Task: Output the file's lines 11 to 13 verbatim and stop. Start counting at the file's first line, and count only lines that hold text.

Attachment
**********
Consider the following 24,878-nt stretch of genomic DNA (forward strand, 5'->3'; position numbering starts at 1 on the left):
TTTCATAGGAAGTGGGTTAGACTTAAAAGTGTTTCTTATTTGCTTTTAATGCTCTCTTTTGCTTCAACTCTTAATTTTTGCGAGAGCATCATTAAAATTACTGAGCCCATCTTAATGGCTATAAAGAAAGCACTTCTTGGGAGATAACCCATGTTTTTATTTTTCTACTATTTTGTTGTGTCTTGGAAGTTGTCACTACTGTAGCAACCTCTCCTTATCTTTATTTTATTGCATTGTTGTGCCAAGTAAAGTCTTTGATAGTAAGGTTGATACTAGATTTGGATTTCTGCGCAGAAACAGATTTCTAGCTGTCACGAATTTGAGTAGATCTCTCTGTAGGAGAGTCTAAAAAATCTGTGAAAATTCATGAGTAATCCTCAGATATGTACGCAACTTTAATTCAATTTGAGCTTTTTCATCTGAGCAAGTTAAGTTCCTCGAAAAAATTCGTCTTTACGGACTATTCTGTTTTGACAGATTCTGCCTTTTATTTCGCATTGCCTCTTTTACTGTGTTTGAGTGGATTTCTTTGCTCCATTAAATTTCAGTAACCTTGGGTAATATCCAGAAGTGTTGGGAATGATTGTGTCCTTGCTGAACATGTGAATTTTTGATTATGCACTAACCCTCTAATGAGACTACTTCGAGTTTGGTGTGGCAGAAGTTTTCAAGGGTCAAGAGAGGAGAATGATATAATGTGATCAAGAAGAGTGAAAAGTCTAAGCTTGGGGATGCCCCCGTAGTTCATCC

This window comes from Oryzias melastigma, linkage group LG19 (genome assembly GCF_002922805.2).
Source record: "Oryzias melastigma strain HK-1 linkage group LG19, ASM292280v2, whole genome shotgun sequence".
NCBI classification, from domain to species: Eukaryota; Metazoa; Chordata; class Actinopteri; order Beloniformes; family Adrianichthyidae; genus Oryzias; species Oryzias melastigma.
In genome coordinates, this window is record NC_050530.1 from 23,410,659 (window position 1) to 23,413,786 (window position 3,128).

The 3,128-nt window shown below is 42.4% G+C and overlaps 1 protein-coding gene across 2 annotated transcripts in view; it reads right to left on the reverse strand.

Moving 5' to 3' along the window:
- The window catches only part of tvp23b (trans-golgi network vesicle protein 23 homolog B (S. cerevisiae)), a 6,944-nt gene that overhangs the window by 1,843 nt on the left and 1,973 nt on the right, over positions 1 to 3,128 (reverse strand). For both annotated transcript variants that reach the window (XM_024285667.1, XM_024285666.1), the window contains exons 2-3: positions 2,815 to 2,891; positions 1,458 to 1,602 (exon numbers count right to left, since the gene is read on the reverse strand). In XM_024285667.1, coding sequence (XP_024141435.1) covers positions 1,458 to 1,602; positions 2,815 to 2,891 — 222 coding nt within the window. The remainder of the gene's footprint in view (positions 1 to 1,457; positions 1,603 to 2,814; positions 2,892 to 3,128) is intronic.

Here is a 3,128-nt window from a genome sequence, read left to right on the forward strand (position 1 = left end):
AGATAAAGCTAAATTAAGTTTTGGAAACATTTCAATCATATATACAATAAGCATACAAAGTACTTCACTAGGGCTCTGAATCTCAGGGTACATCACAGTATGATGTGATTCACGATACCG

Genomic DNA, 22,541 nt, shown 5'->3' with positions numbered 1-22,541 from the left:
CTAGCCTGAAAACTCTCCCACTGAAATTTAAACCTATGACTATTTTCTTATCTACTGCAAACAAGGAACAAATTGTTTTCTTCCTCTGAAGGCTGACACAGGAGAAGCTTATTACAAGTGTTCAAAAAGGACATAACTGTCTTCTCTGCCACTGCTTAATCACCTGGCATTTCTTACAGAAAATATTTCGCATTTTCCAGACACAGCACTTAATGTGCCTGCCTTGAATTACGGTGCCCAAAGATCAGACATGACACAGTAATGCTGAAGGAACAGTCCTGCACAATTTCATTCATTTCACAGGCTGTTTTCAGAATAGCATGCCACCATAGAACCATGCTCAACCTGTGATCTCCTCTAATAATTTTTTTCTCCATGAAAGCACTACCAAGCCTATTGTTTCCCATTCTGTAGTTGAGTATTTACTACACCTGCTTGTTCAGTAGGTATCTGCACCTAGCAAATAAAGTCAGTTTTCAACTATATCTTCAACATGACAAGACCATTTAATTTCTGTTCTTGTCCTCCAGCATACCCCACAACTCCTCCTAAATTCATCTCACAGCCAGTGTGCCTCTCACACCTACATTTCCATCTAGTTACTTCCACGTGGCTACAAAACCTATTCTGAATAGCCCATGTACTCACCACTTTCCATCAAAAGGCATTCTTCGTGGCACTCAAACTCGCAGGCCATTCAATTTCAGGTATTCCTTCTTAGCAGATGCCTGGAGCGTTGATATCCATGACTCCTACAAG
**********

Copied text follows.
AGATAAAGCTAAATTAAGTTTTGGAAACATTTCAATCATATATACAATAAGCATACAAAGTACTTCACTAGGGCTCTGAATCTCAGGGTACATCACAGTATGATGTGATTCACGATACCG

Genomic DNA, 22,541 nt, shown 5'->3' with positions numbered 1-22,541 from the left:
CTAGCCTGAAAACTCTCCCACTGAAATTTAAACCTATGACTATTTTCTTATCTACTGCAAACAAGGAACAAATTGTTTTCTTCCTCTGAAGGCTGACACAGGAGAAGCTTATTACAAGTGTTCAAAAAGGACATAACTGTCTTCTCTGCCACTGCTTAATCACCTGGCATTTCTTACAGAAAATATTTCGCATTTTCCAGACACAGCACTTAATGTGCCTGCCTTGAATTACGGTGCCCAAAGATCAGACATGACACAGTAATGCTGAAGGAACAGTCCTGCACAATTTCATTCATTTCACAGGCTGTTTTCAGAATAGCATGCCACCATAGAACCATGCTCAACCTGTGATCTCCTCTAATAATTTTTTTCTCCATGAAAGCACTACCAAGCCTATTGTTTCCCATTCTGTAGTTGAGTATTTACTACACCTGCTTGTTCAGTAGGTATCTGCACCTAGCAAATAAAGTCAGTTTTCAACTATATCTTCAACATGACAAGACCATTTAATTTCTGTTCTTGTCCTCCAGCATACCCCACAACTCCTCCTAAATTCATCTCACAGCCAGTGTGCCTCTCACACCTACATTTCCATCTAGTTACTTCCACGTGGCTACAAAACCTATTCTGAATAGCCCATGTACTCACCACTTTCCATCAAAAGGCATTCTTCGTGGCACTCAAACTCGCAGGCCATTCAATTTCAGGTATTCCTTCTTAGCAGATGCCTGGAGCGTTGATATCCATGACTCCTACAAG